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Rail project money bypasses Wisconsin

By James Briggs

A northbound Amtrak train pulls away from the rail station Monday at General Mitchell International Airport in Milwaukee. Amtrak and 15 states are getting money Wisconsin rejected for high-speed rail projects. (Staff photo by Kevin Harnack)

Wisconsin could become a Midwest black hole of modern train travel after the U.S. Department of Transportation’s decision Monday to award more than $400 million to the Badger State’s neighbors for rail projects.

Passenger train lines throughout the region, such as routes between Chicago and Detroit and Chicago and St. Louis, will receive federal money for upgrades to accommodate speeds of more than 100 mph, USDOT Secretary Ray LaHood announced.

The projects will “make service in the region more attractive, and make it even less likely someone would choose to fly,” Amtrak spokesman Marc Magliari said.

The federal grants bypassed Wisconsin, though, and the 90-mile train trip between Milwaukee and Chicago will continue to last an hour and a half for the foreseeable future.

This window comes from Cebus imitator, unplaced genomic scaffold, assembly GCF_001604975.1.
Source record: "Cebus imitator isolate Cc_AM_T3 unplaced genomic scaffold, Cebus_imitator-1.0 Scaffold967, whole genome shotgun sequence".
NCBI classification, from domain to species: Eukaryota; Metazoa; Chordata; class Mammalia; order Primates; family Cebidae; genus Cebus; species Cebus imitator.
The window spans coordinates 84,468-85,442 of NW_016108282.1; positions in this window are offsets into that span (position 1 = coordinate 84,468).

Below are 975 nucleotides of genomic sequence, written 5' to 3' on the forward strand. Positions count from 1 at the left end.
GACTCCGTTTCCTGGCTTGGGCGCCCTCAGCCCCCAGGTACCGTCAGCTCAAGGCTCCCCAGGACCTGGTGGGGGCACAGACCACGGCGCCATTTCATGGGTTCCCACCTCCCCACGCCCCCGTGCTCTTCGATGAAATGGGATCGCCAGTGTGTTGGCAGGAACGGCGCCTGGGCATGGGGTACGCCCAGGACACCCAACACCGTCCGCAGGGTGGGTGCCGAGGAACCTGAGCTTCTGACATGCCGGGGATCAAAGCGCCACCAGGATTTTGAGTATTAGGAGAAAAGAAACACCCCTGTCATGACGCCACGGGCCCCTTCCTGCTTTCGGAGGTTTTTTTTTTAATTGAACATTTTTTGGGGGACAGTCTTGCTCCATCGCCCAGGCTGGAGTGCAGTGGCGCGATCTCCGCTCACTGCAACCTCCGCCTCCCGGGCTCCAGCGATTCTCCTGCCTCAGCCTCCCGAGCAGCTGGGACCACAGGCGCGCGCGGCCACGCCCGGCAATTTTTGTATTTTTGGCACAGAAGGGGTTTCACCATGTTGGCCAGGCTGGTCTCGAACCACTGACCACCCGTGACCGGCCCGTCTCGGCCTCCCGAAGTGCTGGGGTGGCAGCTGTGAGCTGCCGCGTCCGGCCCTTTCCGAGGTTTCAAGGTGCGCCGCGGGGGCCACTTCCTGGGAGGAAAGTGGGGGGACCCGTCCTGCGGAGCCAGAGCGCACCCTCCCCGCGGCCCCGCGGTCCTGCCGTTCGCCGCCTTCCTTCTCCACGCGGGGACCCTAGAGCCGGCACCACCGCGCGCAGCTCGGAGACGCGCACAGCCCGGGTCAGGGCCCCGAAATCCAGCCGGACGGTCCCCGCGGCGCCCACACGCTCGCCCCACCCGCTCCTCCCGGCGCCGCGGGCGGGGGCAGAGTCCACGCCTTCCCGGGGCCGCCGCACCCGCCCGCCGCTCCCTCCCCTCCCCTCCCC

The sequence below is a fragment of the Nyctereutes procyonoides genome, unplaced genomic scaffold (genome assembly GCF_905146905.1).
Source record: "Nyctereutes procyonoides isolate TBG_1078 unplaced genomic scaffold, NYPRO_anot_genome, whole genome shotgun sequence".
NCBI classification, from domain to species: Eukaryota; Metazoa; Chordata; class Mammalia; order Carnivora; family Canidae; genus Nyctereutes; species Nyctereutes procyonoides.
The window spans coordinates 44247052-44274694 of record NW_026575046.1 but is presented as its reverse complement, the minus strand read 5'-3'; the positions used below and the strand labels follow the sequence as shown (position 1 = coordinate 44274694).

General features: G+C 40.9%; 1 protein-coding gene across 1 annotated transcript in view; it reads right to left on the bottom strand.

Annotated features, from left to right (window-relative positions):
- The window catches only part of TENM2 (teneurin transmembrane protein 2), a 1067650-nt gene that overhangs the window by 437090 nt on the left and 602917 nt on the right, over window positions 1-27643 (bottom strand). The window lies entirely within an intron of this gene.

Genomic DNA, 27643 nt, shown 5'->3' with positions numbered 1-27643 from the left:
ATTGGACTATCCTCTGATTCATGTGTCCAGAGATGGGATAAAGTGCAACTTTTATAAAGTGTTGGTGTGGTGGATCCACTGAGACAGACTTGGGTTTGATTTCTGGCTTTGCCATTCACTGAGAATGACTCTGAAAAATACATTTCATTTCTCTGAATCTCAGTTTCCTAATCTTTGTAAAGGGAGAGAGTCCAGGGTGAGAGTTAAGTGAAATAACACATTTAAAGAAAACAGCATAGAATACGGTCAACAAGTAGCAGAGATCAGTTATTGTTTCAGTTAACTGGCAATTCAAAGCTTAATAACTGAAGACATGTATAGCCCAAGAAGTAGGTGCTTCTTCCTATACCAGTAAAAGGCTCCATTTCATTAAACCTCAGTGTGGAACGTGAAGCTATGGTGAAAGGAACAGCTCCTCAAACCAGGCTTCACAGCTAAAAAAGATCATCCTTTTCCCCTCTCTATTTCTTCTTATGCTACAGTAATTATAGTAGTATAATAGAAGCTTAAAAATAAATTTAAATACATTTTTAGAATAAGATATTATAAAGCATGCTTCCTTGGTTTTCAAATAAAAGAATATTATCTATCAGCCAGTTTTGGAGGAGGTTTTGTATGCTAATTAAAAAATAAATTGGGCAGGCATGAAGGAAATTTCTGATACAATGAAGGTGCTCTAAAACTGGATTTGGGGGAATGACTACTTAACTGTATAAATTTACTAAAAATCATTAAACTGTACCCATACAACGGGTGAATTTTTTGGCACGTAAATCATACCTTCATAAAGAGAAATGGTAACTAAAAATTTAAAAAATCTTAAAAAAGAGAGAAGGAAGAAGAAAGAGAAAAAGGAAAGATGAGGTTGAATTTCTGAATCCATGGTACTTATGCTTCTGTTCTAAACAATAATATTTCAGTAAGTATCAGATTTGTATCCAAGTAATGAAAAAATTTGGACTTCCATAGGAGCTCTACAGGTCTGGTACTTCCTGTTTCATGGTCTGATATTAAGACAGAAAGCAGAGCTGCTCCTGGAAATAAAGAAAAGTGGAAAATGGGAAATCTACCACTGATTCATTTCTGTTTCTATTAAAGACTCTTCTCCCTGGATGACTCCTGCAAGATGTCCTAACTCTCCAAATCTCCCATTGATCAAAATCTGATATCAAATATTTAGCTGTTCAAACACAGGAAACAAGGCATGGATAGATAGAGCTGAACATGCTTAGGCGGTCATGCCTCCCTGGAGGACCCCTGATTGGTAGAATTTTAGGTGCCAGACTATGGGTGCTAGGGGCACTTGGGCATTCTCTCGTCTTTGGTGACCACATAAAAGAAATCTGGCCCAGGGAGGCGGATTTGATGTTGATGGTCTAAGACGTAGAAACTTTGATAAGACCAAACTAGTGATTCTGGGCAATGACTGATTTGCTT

Gov. Scott Walker applied for $150 million in March to upgrade the Hiawatha line between the cities. The application came just months after Walker rejected $810 million in federal money that not only would have upgraded the Hiawatha but also expanded it to Madison.

Walker spokesman Cullen Werwie said the governor was “disappointed” with the U.S. DOT’s decision. The administration, Werwie said, “will continue to look for cost-effective ways to improve Wisconsin’s existing infrastructure network, expand where feasible and maintain what we already have.”

But Steve Hiniker, executive director of 1000 Friends of Wisconsin, a Madison-based public transportation advocacy group, said the application was doomed before Walker submitted it.

“I’m a little surprised (USDOT) even opened the envelope. Maybe they didn’t,” Hiniker said. “I can’t imagine there’s a single policy reason in the world this (Obama) administration would give 1 cent to rail in Wisconsin after what (Walker) did.”

The rejected application, Hiniker said, represents a stunning reversal for the future of train travel in Wisconsin.